England & Wales, Scotland Democracy, devolution and governance

What has happened to the trust between the UK’s central and local government?


A smashed blue plate in pieces on the floor. Credit: CHUTTERSNAP on Unsplash

In this thought-provoking read, Cllr Baggy Shanker, Leader of Derby City Council, reflects on the deterioration of central and local government relationships over the last five years and asks, what has happened to the trust in local government? In the midst of unprecedented pressures, he argues the financial and time-draining nature of central government checkpoints only adds to, not eases, the pressure.

Having been elected in May as the Leader of Derby City Council and taking control of Labour for the first time in five years – the last few months have been a steep learning curve for me and my cabinet. Things have really changed since we were last in administration, and I have been immediately struck by what feels to me to be a real deterioration in the relationship between local and central government.

I remember a time when local government was respected and trusted to be the champion of its place and worked in ‘partnership’ with central government to improve the lives of our citizens. What I have seen recently feels very different and nowhere is this more evident than in the way regeneration funding is passported to local areas.

Officers from across our council appear to be tied up in bidding to a plethora of different government departments for different initiatives with different amounts of money attached to largely national government objectives – just to try to secure some financial support to deliver our ambition for Derby. All of these ‘bidding competitions’ pit council against council with no regard for the relative issues or challenges. They also favour those councils with the resources or capacity to employ bid writers or who have honed their skills in writing what the government wants to hear. Each of the different funding agreements has varying timescales, outputs and monitoring requirements – leading to significant energy being re-directed towards ‘feeding the government department’ at the cost of joining up funds to make sensible decisions on behalf of our city.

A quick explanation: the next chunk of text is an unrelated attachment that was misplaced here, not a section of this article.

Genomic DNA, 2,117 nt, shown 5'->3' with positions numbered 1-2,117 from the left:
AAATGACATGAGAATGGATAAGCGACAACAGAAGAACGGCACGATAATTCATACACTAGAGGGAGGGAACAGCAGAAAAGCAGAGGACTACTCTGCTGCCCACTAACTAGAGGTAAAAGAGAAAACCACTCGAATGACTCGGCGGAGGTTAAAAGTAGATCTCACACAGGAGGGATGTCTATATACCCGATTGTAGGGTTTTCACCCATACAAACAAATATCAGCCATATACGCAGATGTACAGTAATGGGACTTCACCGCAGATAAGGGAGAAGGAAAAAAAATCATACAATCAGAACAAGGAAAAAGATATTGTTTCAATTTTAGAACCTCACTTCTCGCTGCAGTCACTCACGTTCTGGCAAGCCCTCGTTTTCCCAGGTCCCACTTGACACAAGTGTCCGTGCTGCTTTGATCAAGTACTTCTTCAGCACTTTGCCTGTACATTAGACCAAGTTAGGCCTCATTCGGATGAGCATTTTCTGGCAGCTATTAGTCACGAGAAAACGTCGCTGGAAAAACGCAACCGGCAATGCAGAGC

There seems to be no effective understanding of the value of local government knowing the unique qualities of its place and thus being best placed to make strategic decisions on which projects best support its growth and development. One example that comes from our city centre regeneration perspective involves four different funding pots – all of which interrelate to support making our city more vibrant and successful but that are not joined up.

  1. Transforming Cities funding is supporting more public transport and active travel options across our city.
  2. Future High Streets and Shared Prosperity funds are separately supporting projects to animate the public realm and repurpose key buildings to drive vibrancy.
  3. And Levelling Up is bringing in resources to separately support the transformation of key derelict buildings in the heart of the city.

What would the individual resources spent on preparing funding bids alongside the required monitoring and renegotiation processes add up to if calculated – and how could that time be repurposed to actually support delivery?

And all of this at a time when the financial challenges faced by councils have never been greater – unprecedented pressures include:

  • A broken care market;
  • Spiralling costs for energy;
  • Materials and labour caused by increased inflation;
  • The consequences of the cost of living crisis in reducing discretionary income and causing significant increases in demand for services from our most vulnerable citizens.

All of this is on top of sustained reductions in our core funds from central government over the last 13 years.

At such a time, surely tying up our scarce resources in jumping through uncoordinated and disconnected central government hoops is a waste of precious energy and capacity, which could be better directed to supporting our communities and improving our places for all our citizens.

I never thought being Leader of a council in our current context would be a walk in the park, but even I am astounded by how we appear to be compounding our difficulties through the creation of self-inflicted complexity around the allocation of funds to what is – at the end of the day – the local bit of our national public services.

Find out more about the funding of local government in England and check out how other countries fund their local government in our comparison of financial systems research.


One thought on “What has happened to the trust between the UK’s central and local government?

  1. I think the problems go back further. Trust between local and central government took a decided turn for the worse during Eric Pickles long tenure as Secretary of State. Here we had a man who seemed to take pride in delivering faster, deeper cuts across his departmental budgets than his cabinet colleagues, and who also presided over the introduction of a new funding distribution scheme specifically designed to try to stop councils comparing themselves to their peers.

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